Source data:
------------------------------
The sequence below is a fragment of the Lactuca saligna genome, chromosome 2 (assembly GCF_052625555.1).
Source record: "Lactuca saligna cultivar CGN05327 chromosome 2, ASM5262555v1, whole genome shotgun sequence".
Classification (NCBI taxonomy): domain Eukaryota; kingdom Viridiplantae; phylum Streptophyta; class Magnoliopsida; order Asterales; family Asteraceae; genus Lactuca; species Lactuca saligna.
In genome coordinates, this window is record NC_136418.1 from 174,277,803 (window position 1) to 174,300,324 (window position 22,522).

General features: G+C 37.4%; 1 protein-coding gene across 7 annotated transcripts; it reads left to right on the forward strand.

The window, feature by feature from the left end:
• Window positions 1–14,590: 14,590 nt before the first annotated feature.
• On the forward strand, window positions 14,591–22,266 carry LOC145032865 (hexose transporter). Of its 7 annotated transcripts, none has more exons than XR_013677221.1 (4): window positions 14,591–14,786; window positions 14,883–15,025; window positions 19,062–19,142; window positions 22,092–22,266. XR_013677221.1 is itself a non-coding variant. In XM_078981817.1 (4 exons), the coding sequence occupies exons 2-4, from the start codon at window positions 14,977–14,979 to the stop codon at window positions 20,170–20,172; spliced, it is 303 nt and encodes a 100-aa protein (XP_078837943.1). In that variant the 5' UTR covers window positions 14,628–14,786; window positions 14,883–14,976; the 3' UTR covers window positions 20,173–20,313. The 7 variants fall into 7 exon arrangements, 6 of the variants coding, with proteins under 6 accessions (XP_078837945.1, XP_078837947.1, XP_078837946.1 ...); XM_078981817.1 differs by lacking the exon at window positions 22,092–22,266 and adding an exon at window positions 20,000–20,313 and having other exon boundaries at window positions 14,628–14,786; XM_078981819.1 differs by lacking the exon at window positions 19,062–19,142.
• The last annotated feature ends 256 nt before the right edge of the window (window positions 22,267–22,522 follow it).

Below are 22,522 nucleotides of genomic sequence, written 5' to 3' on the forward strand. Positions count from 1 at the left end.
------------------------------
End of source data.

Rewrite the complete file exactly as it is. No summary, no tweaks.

The sequence below is a fragment of the Lactuca saligna genome, chromosome 2 (assembly GCF_052625555.1).
Source record: "Lactuca saligna cultivar CGN05327 chromosome 2, ASM5262555v1, whole genome shotgun sequence".
Classification (NCBI taxonomy): domain Eukaryota; kingdom Viridiplantae; phylum Streptophyta; class Magnoliopsida; order Asterales; family Asteraceae; genus Lactuca; species Lactuca saligna.
In genome coordinates, this window is record NC_136418.1 from 174,277,803 (window position 1) to 174,300,324 (window position 22,522).

General features: G+C 37.4%; 1 protein-coding gene across 7 annotated transcripts; it reads left to right on the forward strand.

The window, feature by feature from the left end:
• Window positions 1–14,590: 14,590 nt before the first annotated feature.
• On the forward strand, window positions 14,591–22,266 carry LOC145032865 (hexose transporter). Of its 7 annotated transcripts, none has more exons than XR_013677221.1 (4): window positions 14,591–14,786; window positions 14,883–15,025; window positions 19,062–19,142; window positions 22,092–22,266. XR_013677221.1 is itself a non-coding variant. In XM_078981817.1 (4 exons), the coding sequence occupies exons 2-4, from the start codon at window positions 14,977–14,979 to the stop codon at window positions 20,170–20,172; spliced, it is 303 nt and encodes a 100-aa protein (XP_078837943.1). In that variant the 5' UTR covers window positions 14,628–14,786; window positions 14,883–14,976; the 3' UTR covers window positions 20,173–20,313. The 7 variants fall into 7 exon arrangements, 6 of the variants coding, with proteins under 6 accessions (XP_078837945.1, XP_078837947.1, XP_078837946.1 ...); XM_078981817.1 differs by lacking the exon at window positions 22,092–22,266 and adding an exon at window positions 20,000–20,313 and having other exon boundaries at window positions 14,628–14,786; XM_078981819.1 differs by lacking the exon at window positions 19,062–19,142.
• The last annotated feature ends 256 nt before the right edge of the window (window positions 22,267–22,522 follow it).

Below are 22,522 nucleotides of genomic sequence, written 5' to 3' on the forward strand. Positions count from 1 at the left end.